HomeNews & TopicsHealth Care PolicySmart-e-Pants for preventing pressure ulcers: A stimulating idea

Smart-e-Pants for preventing pressure ulcers: A stimulating idea

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, or bedsores, are a serious health problem for many patients. For those with reduced mobility or sensation — such as patients who spend long periods of time in a bed or wheelchair — the risk of developing pressure ulcers is high. And once developed, not only are they painful and debilitating, but they can also lead to local infection, sepsis — and even death.

The prevalence of pressure ulcers in Canadian health care settings is estimated to be about 26 per cent, and individuals with spinal cord injuries are particularly affected. More than 85 per cent of individuals with spinal cord injuries will develop a pressure ulcer at least once during their lifetime. Other patients at risk include elderly residents in nursing homes, individuals in long-term care, and anyone with limited mobility in a bed or wheelchair.


Pressure ulcers can be difficult to treat and take a long time to heal. Severe pressure ulcers can take months or years to treat and can require surgery. So, it’s better to prevent them before they happen. Prevention traditionally involves encouraging patients to move around or change their body position on a regular basis, or frequently repositioning them if they can’t move by themselves. Because this can be labour intensive for caregivers, devices to help prevent pressure ulcers have been developed, such as specialized beds and mattresses and, very recently, .

Smart-e-Pants are underpants — similar to bike shorts — that contain electrodes to deliver 10 seconds of electrical stimulation every 10 minutes to a patient’s buttock muscles. This stimulation is designed to prevent pressure ulcers by mimicking the subconscious fidgeting and shifts in body position of someone without mobility issues. The technology is still undergoing clinical trials and isn’t yet commercially available.

Prior to the development of Smart-e-Pants, electrical stimulation using electrodes placed directly on a patient’s skin ― which has been used as a treatment for pressure ulcers since the 1960s ― was investigated for preventing pressure ulcers. In a study of electrical stimulation for pressure ulcer prevention, which involved patients with spinal cord injuries, all participants experienced a reduction in the pressure that leads to pressure ulcers. Although, electrical stimulation appears to be effective, the time-consuming nature of placing and re-placing the electrodes led medical technology innovators to begin exploring the idea of placing the electrodes in an undergarment. Smart-e-Pants were born.

— an independent, evidence-based health technology agency — is continually scanning the horizon for emerging drugs, medical devices, and procedures likely to have a significant impact on patient care and the health care system. In a recent horizon scanning bulletin — Smart-e-Pants: Using Intermittent Electrical Stimulation to Prevent Pressure Ulcers — CADTH reviewed the available evidence on the effectiveness of this new technology. As one would expect for a newer device, when searching the literature on Smart-e-Pants, CADTH found only short-term, small, and non-randomized trials — however, the early evidence is encouraging. According to comments by patients with spinal cord injuries in an early clinical trial of Smart-e-Pants, the underpants are easy to use. Some patients reported additional benefits, such as reduced pain, decreased spasticity, reduced fluid retention in the legs, and stronger muscle contractions.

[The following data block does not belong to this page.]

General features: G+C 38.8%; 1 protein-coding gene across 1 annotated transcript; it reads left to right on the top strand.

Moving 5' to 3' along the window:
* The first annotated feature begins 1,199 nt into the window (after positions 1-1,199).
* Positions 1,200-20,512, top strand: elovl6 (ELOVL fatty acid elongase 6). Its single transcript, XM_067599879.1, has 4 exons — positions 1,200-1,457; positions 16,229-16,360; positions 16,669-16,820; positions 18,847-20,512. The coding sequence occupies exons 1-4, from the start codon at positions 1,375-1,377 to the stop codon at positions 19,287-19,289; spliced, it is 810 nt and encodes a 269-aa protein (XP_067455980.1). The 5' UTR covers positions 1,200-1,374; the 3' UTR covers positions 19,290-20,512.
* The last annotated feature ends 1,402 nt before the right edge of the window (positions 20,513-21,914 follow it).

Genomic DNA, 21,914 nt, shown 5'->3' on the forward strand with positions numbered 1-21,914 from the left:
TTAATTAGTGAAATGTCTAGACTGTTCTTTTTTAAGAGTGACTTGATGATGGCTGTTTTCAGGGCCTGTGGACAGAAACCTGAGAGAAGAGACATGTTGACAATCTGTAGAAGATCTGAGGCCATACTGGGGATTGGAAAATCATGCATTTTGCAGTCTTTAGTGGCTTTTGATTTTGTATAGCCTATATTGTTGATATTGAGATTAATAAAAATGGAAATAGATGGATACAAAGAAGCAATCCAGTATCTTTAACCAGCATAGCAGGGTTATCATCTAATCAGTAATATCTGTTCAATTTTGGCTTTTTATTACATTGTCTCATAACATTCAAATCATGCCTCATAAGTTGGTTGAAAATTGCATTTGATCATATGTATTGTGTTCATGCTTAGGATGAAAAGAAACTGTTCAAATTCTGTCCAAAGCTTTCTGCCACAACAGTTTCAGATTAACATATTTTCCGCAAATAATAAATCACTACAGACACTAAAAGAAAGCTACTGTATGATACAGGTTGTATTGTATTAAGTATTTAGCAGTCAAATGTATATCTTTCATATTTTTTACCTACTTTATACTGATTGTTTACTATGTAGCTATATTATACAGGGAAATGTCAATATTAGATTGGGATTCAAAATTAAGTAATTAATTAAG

A study of the safety and feasibility of Smart-e-Pants looked primarily at the demands on caregivers. The patients in this study were all at risk of developing deep tissue injuries — a severe type of pressure ulcer — and were in acute and tertiary rehabilitation hospitals, in long-term care facilities, or receiving home care. Most caregivers in the study gave the technology positive reviews, and both patients and caregivers were satisfied with the amount of time it took to put on and remove the underpants. In addition, patients said they experienced very little or no irritation, distraction, or discomfort from the electrical stimulation or from the underpants themselves. Although it wasn’t a main outcome of interest, none of the patients developed a pressure ulcer during the course of the study — which lasted four weeks or, in the case of hospital patients, until discharge.

While early research indicates that Smart-e-Pants relieve pressure and are safe and easy to use — particularly in individuals with limited mobility in beds or wheelchairs — the studies completed so far haven’t measured their effectiveness for preventing pressure ulcers. However, there is a research study currently underway that aims to measure the effectiveness of Smart-e-Pants, a technology that could prove to be an important advance in pressure ulcer prevention.

If you’d like to read CADTH’s horizon scanning bulletin on Smart-e-Pants – or access other bulletins on a variety of medical technologies not yet available or widely used in Canada – visit the CADTH website: www.cadth.ca/environmental-scanning.

To learn more about CADTH, visit www.cadth.ca, follow us on Twitter: @CADTH_ACMTS, or talk to our Liaison Officer in your region: www.cadth.ca/contact-us/liaison-officers.

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